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Christie's Parisian Yves St. Laurent Auction
Recently I had the privilege to visit the apartment of Yves St. Laurent and Pierre Bergé at 55 rue de Babylone in Paris. As all the reports attest, it is a remarkable place full of the best quality objects, paintings, and decorative arts. Numerous objects stood out for me, like an Eileen Gray sideboard lacquered by the designer in silver when she was an apprentice to a Japanese master; the dark aubergine walls covered with giant contemporary gilt mirrors by Claude and François-Xavier LaLanne; and a Louis XIV Limoges enamel surrounded by colored gem stones. There is also the large Brancusi sculpture in wood, the Mondrian paintings in original condition, the Goyas that rivals those at the Met…the list goes on.
I was there as a guest of my client, the auction house Christie’s, who is conducting a sale of the collections. The best lots are now on view at the Grand Palais. The relatively minor lots—the things a director at Christie’s explained we might be able to afford—will be sold in the fall. The current sale started on February 23rd and is estimated to bring in approximately 400 million dollars.
I was at the apartment with my partner Rick Ellis, who is a collector himself as well as a leading stylist, both of food and interiors. We poured over the items with an acute eye and shared a rare moment where we both thought nothing we saw was bad. It was all good. A client from London upon seeing the array agreed, remarking "you know it simply isn’t worth collecting anymore. One will never be able to do what YSL did. Money isn’t the answer and no money could duplicate that magnificent heap." In reply, I deadpanned, "lack of money rarely stops true collectors."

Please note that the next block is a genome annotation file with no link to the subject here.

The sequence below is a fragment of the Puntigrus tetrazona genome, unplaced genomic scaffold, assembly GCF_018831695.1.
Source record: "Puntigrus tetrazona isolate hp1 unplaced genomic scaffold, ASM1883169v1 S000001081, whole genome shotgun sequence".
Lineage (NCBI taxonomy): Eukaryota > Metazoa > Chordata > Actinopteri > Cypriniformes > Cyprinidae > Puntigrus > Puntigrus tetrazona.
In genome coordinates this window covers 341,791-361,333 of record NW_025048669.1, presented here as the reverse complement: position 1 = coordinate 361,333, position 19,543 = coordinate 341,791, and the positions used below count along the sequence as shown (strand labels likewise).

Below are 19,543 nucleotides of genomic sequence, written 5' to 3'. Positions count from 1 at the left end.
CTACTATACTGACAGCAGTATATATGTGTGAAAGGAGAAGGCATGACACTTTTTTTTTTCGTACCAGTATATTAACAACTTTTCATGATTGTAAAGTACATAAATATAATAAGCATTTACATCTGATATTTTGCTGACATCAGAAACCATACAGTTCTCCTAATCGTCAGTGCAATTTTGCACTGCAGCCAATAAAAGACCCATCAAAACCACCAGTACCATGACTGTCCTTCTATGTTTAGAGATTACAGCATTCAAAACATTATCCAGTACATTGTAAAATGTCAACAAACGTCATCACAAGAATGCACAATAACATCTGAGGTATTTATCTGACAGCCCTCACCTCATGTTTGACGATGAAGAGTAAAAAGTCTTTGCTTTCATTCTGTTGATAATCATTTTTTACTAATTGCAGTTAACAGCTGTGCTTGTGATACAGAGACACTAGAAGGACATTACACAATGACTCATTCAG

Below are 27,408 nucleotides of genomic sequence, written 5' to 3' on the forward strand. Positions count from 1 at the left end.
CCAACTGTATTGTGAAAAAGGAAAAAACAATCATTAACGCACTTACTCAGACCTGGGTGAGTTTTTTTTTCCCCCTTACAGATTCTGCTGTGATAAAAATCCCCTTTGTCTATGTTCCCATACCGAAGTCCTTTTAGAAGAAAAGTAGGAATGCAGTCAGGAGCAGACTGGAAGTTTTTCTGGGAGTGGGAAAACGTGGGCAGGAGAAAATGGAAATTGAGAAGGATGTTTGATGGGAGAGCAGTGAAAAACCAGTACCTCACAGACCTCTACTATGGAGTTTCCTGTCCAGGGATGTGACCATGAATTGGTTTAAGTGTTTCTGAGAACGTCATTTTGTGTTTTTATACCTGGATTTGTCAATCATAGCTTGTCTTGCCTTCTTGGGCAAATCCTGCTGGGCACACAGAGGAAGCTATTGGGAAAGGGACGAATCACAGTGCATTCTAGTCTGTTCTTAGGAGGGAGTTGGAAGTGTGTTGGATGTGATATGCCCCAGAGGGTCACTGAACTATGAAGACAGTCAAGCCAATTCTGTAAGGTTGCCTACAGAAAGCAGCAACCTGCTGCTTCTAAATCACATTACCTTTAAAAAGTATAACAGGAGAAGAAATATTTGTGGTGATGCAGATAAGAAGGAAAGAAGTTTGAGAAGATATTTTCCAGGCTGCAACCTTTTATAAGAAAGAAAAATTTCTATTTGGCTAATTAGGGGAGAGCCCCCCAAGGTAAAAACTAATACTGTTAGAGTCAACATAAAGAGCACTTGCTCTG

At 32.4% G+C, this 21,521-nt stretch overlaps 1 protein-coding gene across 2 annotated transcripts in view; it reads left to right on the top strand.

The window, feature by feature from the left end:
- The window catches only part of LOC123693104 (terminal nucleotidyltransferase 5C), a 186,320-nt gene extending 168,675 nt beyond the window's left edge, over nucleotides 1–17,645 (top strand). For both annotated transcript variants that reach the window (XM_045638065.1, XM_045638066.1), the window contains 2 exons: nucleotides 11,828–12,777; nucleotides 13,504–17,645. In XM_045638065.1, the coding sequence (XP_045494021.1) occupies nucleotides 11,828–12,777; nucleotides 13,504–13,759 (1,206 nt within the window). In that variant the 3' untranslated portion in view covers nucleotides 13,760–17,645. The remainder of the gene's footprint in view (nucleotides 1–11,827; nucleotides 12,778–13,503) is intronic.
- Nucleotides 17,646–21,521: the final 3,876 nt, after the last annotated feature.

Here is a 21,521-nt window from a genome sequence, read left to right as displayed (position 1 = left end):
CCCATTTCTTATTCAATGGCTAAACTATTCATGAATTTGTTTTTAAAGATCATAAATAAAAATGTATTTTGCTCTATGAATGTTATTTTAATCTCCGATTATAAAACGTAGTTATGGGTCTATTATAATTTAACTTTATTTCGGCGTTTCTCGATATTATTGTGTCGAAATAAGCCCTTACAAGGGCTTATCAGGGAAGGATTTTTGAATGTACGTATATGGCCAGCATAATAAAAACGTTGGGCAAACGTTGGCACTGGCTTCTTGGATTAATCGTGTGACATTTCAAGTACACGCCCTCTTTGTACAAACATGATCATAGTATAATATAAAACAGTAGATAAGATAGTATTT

I paid particular attention to the architecture which was largely executed in the 1920’s, while much of the decoration was from the 1970’s. Several rooms have dark shiny walls and two are paneled with limed oak, both styles of which were archetypal of the protracted 20th-century taste for Art Deco—a taste that badly suffered from overuse in the 1980’s. However, seeing and appreciating these rooms now, it is important to understand that St. Laurent and Bergé were leaders of this revival. Furthermore, their examples are so brilliant that they have a timeless quality.
As a decorator living with a collector, I studied with special interest the successful arrangements of so many different kinds of works of art and decoration in a concentrated space. Every organizational device was used. Virtually every tabletop was composed of various collections of objects. Smaller tables were tiered below for other groupings. Symmetry, supposedly to instill calm in the agitated St. Laurent, was fully employed. Like objects were brought together—there was an entire table of silver Rhinish cups—and disparate objects contrasted. A fetish-like interest in lighting was ingeniously used. Myriad lamps, projectors, even custom light bulbs appeared throughout the apartment. I noticed in the front hall a perfectly placed projector, camouflaged in gold leaf to match the ceiling.
I left the apartment in awe. After a double espresso, I began a long analysis of the rooms with Rick and a group of friends who also visited the apartment. Of course we all opined about what we liked best and what we would take, given the option. During this type of conjecture, I always think of that vintage TV program, Supermarket Sweepstakes, where contestants ran around a grocery store grabbing as much as they could in a short time.
Then, removing this image from my head and, with proper reverence, I said the apartment was great, but in the end it was all so good, so beautifully decorated and arranged that it lacked any humor. Rick disagreed and mentioned the Roman marble of the naked torso flanked by Burne-Jones’ angels in the William Morris tapestry. Reconsidering, I thought of the Warhol portraits of their beloved dog, Moujik, lined up on the floor, at dog-eye level and just the good humor of all those collections so artfully piled around. I concluded that along with a brilliant eye, you have to have a sense of humor to live like this.
All images courtesy Christie’s Images, Ltd. 2009.